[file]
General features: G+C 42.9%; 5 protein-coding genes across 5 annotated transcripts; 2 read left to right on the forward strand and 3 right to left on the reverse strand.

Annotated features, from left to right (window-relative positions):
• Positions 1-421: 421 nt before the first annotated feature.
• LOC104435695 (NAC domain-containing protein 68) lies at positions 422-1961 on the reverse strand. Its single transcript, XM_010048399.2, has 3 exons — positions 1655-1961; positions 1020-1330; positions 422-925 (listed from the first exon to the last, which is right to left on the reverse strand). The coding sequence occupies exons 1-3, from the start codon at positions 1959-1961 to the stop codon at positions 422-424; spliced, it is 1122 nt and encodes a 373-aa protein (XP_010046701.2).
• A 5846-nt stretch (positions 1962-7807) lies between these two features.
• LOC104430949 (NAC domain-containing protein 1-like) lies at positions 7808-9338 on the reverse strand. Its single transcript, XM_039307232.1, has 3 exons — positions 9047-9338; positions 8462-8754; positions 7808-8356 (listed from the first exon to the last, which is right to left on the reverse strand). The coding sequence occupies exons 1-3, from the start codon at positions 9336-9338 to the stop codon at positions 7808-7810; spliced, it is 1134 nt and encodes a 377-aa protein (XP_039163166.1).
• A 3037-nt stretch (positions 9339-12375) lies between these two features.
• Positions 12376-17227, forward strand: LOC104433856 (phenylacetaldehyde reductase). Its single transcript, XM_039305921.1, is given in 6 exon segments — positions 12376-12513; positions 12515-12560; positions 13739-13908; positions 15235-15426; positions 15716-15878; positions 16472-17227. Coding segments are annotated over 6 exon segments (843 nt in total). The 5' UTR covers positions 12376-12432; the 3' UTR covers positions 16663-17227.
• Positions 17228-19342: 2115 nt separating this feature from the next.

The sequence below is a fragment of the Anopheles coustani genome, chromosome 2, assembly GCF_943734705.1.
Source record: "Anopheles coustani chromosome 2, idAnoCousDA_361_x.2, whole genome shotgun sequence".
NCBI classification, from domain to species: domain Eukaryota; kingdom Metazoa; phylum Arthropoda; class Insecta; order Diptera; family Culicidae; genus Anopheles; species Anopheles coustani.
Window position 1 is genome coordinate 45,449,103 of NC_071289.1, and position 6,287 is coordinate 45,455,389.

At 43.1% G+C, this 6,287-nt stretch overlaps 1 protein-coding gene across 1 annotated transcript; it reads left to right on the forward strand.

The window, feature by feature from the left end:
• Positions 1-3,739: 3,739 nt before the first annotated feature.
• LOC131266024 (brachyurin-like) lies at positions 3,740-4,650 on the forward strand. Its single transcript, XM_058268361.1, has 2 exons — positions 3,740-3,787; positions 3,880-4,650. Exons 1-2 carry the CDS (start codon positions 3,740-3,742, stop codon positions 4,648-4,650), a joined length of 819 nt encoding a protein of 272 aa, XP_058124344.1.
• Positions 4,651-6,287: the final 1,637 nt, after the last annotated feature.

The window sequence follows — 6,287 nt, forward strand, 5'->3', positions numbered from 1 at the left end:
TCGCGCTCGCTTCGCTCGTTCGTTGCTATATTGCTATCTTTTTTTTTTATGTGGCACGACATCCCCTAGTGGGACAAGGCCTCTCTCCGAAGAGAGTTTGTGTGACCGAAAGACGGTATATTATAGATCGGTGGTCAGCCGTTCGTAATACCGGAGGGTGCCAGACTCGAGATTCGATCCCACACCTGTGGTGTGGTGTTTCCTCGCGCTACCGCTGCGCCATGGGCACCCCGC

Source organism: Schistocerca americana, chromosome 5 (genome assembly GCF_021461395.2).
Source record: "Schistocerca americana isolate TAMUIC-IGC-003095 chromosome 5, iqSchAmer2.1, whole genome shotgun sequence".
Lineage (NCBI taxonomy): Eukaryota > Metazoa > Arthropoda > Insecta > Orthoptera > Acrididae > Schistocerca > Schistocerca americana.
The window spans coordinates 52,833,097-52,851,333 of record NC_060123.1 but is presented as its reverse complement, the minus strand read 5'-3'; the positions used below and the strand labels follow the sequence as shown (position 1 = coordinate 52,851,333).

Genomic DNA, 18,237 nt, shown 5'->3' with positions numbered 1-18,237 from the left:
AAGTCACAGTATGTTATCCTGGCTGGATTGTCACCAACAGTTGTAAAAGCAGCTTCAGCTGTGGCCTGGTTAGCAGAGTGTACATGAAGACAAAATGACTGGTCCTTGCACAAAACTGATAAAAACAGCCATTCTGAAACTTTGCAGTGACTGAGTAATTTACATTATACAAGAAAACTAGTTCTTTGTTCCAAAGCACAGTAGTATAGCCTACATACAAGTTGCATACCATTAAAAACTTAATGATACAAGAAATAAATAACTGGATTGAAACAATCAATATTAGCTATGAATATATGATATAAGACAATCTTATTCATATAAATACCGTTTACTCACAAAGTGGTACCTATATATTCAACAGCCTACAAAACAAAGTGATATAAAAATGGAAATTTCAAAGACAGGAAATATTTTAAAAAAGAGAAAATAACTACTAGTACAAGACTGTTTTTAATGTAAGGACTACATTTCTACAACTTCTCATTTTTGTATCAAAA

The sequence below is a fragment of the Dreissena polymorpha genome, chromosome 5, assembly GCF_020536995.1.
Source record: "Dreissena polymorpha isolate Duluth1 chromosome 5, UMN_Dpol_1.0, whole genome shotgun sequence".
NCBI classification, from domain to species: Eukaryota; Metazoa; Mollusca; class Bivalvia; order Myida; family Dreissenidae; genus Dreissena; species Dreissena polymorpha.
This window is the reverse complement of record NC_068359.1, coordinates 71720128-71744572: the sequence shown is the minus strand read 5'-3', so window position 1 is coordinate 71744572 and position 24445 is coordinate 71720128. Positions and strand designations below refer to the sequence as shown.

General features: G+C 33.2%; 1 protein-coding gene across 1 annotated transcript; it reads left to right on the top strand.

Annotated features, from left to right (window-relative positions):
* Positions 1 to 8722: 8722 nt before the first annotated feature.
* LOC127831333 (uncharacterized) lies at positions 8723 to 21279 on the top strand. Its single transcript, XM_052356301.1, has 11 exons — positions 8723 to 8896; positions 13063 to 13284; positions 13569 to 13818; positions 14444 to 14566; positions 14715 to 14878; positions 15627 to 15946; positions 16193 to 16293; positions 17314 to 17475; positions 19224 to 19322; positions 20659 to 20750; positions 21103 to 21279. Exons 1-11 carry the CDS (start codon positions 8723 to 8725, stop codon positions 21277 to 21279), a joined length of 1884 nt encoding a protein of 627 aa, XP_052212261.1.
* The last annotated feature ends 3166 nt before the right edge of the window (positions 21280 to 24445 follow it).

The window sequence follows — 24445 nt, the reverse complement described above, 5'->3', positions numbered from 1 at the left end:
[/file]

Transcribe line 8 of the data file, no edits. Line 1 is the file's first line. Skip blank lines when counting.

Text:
• Positions 12376-17227, forward strand: LOC104433856 (phenylacetaldehyde reductase). Its single transcript, XM_039305921.1, is given in 6 exon segments — positions 12376-12513; positions 12515-12560; positions 13739-13908; positions 15235-15426; positions 15716-15878; positions 16472-17227. Coding segments are annotated over 6 exon segments (843 nt in total). The 5' UTR covers positions 12376-12432; the 3' UTR covers positions 16663-17227.